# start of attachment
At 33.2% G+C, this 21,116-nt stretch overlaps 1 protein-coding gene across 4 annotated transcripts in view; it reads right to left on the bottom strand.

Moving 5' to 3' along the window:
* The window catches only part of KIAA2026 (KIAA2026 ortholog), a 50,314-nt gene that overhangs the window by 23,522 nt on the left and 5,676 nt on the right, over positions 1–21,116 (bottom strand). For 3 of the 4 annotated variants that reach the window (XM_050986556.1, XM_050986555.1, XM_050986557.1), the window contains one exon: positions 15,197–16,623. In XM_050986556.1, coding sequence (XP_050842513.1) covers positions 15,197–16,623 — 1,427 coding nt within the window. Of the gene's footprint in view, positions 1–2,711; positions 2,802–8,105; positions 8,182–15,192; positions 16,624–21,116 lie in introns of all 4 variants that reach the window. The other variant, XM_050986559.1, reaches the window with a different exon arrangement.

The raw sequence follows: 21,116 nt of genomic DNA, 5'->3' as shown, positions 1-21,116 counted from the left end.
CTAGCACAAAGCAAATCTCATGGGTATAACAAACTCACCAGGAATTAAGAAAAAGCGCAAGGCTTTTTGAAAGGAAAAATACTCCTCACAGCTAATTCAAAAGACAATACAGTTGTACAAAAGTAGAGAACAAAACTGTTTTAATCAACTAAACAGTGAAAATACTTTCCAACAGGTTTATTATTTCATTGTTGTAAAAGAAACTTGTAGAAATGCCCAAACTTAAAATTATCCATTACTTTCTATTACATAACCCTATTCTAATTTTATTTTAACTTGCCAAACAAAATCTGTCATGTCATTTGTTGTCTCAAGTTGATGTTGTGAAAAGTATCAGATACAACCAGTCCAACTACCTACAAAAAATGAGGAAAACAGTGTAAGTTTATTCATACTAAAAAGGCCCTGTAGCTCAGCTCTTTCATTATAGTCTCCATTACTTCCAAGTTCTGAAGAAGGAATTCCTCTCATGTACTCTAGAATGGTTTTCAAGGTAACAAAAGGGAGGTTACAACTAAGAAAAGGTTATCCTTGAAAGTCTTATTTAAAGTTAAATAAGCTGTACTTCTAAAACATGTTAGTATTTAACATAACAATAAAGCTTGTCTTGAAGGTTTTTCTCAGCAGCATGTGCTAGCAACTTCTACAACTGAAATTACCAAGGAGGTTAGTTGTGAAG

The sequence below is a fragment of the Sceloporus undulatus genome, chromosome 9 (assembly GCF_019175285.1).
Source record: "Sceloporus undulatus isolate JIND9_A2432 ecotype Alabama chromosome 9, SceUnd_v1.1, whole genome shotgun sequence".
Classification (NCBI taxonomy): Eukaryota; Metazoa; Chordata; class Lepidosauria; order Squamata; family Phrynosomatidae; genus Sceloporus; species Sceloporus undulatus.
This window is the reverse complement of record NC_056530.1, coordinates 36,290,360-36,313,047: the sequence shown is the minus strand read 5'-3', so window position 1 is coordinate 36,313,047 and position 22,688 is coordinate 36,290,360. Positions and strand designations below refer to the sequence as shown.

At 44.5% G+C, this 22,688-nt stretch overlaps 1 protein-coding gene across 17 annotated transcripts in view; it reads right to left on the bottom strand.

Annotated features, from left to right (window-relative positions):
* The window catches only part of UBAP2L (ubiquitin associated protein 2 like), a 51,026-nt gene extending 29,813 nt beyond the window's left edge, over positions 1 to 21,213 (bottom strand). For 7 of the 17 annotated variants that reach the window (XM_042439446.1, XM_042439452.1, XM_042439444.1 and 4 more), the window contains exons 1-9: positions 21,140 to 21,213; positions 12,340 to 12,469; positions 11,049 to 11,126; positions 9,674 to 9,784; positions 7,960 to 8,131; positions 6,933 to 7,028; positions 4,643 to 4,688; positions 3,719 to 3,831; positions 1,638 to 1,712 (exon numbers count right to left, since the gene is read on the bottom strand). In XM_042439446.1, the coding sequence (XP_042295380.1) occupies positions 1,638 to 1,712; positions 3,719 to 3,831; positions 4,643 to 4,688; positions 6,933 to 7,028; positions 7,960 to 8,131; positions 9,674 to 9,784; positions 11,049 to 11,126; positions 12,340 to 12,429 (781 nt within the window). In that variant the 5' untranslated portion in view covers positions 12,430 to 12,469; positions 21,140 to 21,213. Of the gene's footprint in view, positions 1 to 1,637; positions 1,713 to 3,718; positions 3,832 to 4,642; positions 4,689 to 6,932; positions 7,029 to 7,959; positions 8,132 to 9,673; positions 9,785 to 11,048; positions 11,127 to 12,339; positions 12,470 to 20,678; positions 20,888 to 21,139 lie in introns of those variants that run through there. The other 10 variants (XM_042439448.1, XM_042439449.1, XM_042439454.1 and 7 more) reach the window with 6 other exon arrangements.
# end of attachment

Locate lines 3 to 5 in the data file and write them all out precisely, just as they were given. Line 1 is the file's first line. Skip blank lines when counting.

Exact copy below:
* The window catches only part of KIAA2026 (KIAA2026 ortholog), a 50,314-nt gene that overhangs the window by 23,522 nt on the left and 5,676 nt on the right, over positions 1–21,116 (bottom strand). For 3 of the 4 annotated variants that reach the window (XM_050986556.1, XM_050986555.1, XM_050986557.1), the window contains one exon: positions 15,197–16,623. In XM_050986556.1, coding sequence (XP_050842513.1) covers positions 15,197–16,623 — 1,427 coding nt within the window. Of the gene's footprint in view, positions 1–2,711; positions 2,802–8,105; positions 8,182–15,192; positions 16,624–21,116 lie in introns of all 4 variants that reach the window. The other variant, XM_050986559.1, reaches the window with a different exon arrangement.

The raw sequence follows: 21,116 nt of genomic DNA, 5'->3' as shown, positions 1-21,116 counted from the left end.
CTAGCACAAAGCAAATCTCATGGGTATAACAAACTCACCAGGAATTAAGAAAAAGCGCAAGGCTTTTTGAAAGGAAAAATACTCCTCACAGCTAATTCAAAAGACAATACAGTTGTACAAAAGTAGAGAACAAAACTGTTTTAATCAACTAAACAGTGAAAATACTTTCCAACAGGTTTATTATTTCATTGTTGTAAAAGAAACTTGTAGAAATGCCCAAACTTAAAATTATCCATTACTTTCTATTACATAACCCTATTCTAATTTTATTTTAACTTGCCAAACAAAATCTGTCATGTCATTTGTTGTCTCAAGTTGATGTTGTGAAAAGTATCAGATACAACCAGTCCAACTACCTACAAAAAATGAGGAAAACAGTGTAAGTTTATTCATACTAAAAAGGCCCTGTAGCTCAGCTCTTTCATTATAGTCTCCATTACTTCCAAGTTCTGAAGAAGGAATTCCTCTCATGTACTCTAGAATGGTTTTCAAGGTAACAAAAGGGAGGTTACAACTAAGAAAAGGTTATCCTTGAAAGTCTTATTTAAAGTTAAATAAGCTGTACTTCTAAAACATGTTAGTATTTAACATAACAATAAAGCTTGTCTTGAAGGTTTTTCTCAGCAGCATGTGCTAGCAACTTCTACAACTGAAATTACCAAGGAGGTTAGTTGTGAAG